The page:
In Plain View: The Daily Lives of Amish Women by Judy Stavisky is a very informative and enjoyable book. For a decade, the author volunteered as a driver for a number of Amish women in Lancaster County, PA. She accompanied them on their errands, and thus she came to know them and discover how they lived, raised their children, planned family meals, cultivated their gardens, preserved the produce for winter, cleaned their houses, purchased fabric and sewed their family’s clothing, hosted church services in their homes, and many other tasks.
The author saw how they shopped at diverse stores, including stores that catered to Amish customers as well as mainstream stores that had what they needed. For example, Costco is a perfect place for Amish women to buy bulk foods and other goods for their large families — and occasionally a rotisserie chicken, the only ready-prepared food the author saw an Amish family use. In thrift stores like the Salvation Army, they look for household goods and some articles of clothing, such as men’s shirts. Amish general stores and sewing stores offer a variety of specialized items, including the school books for Amish children, who use very outdated texts that feel more relevant to their way of life.
While most of my previous reading about the Amish features the things that are absent from their lives, especially modern conveniences, this book tells what they do have, and how they have adapted their use of modern technology on their own terms. For example, putting food away for winter involves canning but also freezing the produce from gardens and meat from economic purchases. Amish homes are not wired for electricity, so they often have propane-powered freezers. Also, larger families rent lockers in a the freezers of commercial establishment. Many families have one or two electric lamps that are powered by a battery pack so that they can light rooms at night. A small shed on their property allows many families to control the use of a telephone and answering machine. Members of the family can get messages, but do not generally have phone conversations. As the author learned at the beginning of her contact with them, Amish people do not drive or own cars, but they do accept rides or hire non-Amish people to drive them to places that are too far to go by horse and buggy.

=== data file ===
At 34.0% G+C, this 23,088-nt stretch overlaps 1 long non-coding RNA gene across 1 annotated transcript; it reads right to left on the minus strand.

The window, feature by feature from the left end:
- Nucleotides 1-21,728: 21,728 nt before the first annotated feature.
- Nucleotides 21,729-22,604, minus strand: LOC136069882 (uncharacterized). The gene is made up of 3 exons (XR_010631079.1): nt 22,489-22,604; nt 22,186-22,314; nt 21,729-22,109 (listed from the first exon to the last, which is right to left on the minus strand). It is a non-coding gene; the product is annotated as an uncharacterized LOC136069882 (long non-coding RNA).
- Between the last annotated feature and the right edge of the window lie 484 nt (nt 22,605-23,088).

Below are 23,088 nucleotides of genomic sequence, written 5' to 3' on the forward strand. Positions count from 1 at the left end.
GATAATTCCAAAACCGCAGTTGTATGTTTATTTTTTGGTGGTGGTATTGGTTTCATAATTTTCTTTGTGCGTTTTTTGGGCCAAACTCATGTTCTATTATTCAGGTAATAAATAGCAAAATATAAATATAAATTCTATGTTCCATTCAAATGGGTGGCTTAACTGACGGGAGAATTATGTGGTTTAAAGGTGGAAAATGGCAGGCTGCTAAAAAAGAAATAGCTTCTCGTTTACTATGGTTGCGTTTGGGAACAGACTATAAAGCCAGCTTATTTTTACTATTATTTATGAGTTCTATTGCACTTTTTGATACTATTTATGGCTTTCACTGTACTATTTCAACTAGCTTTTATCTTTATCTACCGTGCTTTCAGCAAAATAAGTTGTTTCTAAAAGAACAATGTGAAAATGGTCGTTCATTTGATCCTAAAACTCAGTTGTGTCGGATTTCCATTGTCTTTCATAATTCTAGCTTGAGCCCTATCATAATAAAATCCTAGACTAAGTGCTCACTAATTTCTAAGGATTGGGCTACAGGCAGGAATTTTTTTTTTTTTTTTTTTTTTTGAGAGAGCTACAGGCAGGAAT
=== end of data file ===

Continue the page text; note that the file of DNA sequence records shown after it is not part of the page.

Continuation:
Above all, the book documents a people who combine individual family life in single-family homes with a very communal attitude towards helping friends, family, and neighbors. Here’s an example of the way their values are expressed: any sort of competitiveness is discouraged. In school, children’s drawings posted on the classroom bulletin board have the signatures on the back to avoid comparing the work of one with another. At weddings, to avoid comparisons between hosts, the main meal served is always the same — stuffed chicken, mashed potatoes, creamed celery, and coleslaw (p. 181). Women sew their own clothing from a very restricted range of fabrics and colors, and essentially all use the same dress pattern. If women want to express solidarity or friendship, two or more of them often arrange to wear matching colors when they get together.
The book includes a wealth of detail that I have never seen before in articles about the Amish, nor have I been able to make any observations at this level of detail when visiting Lancaster where my brother and sister-in-law live. I’m grateful that they sent me this book, which is really wonderful to read!
Review © 2022 mae sander